Organisations representing intellectual property professionals, including the Law Society, have urged the government to remain a member of the Unified Patent Court (UPC) system post-Brexit.

The request appears in a position paper sent to ministers late last year. The paper, seen by the Gazette, is signed by representatives from the Law Society, the IP Bar Association, the Chartered Institute of Patent Attorneys, the Chartered Institute of Trade Mark Attorneys (CITMA) and IP Federation.

It describes the UPC – currently open only to EU members - as ‘one of the most significant developments in IP dispute resolution of recent years’.

Once operational, the UPC will hear disputes relating to a newly created patent that will be valid across the EU. Disputes will be heard at separate courts, including one in London. Cases that centre on the interpretation of EU directives may be sent to the European Court of Justice (ECJ) for a final opinion.

Despite the decision to leave the EU, the UK has almost completed ratifying an agreement that will bring the court into life. However, as yet, the government has not revealed whether it intends to remain in the system post-Brexit.

According to the position paper, the government should;

  • Confirm that it is the UK’s intention to stay in the UPC, and that the UK is prepared to abide by the terms of the UPC Agreement, following Brexit; 

  • Work towards the coming into effect of the UPC as soon as reasonably practicable in collaboration with other UPC member states and; 

  • Work with other UPC member states and EU institutions to ensure there are no legal or practical obstacles to UK participation in the UPC and the unitary patent, following Brexit, on equal terms with other member states.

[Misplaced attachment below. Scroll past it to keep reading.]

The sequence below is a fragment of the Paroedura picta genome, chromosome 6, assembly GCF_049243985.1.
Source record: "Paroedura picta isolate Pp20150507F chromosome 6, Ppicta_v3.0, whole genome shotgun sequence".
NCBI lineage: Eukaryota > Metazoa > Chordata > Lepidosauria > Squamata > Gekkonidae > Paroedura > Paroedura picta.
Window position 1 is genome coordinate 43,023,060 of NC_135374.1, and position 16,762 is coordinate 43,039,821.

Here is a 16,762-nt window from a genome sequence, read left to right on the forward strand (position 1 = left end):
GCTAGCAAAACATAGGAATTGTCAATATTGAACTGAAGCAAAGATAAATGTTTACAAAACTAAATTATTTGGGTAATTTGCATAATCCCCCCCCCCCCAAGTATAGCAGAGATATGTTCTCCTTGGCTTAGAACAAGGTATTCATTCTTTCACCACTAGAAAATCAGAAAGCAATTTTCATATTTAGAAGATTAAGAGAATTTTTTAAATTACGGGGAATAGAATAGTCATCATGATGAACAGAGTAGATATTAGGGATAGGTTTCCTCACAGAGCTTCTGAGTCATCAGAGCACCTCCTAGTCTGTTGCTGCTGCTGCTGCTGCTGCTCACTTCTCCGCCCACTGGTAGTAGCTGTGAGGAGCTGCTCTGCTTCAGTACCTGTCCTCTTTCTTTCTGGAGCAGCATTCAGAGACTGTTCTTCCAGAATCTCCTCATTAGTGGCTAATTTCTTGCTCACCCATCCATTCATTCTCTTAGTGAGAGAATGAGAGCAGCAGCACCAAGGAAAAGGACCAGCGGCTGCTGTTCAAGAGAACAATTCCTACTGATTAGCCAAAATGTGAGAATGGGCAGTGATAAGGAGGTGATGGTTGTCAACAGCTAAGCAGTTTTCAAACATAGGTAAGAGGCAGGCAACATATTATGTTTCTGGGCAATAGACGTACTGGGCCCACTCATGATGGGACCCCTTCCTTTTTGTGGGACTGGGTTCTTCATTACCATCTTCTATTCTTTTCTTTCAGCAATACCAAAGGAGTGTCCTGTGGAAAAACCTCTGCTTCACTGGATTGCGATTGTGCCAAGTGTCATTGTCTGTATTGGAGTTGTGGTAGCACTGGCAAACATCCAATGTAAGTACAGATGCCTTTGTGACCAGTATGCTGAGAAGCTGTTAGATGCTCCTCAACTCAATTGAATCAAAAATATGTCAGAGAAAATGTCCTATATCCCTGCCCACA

Despite the calls for the UK’s guranteed participation, there is a cloud hanging over the UPC. A constitutional challenge in Germany – which, alongside France and the UK, must ratify the agreement before it can come into force – could yet derail the system.

Düsseldorf intellectual property attorney Dr Ingve Stjerna, who has challenged the constitutionality of the German legislation enabling ratification, has said that the UK’s proposal to ratify the UPC is ‘hardly reconcilable’ with its commitment to leave the jurisdiction of the ECJ.

The position paper also calls on the government to enable the UK to continue to participate in the EU’s harmonised system for protecting and enforcing trade mark and design rights or, if that is not achievable, legislate for the automatic continuation in the UK of EU rights through the introduction of new domestic UK rights.

UK solicitors and attorneys should also be granted continued rights of representation at ‘all relevant EU fora’, the paper says. This view was backed by CITMA in a business case published last month.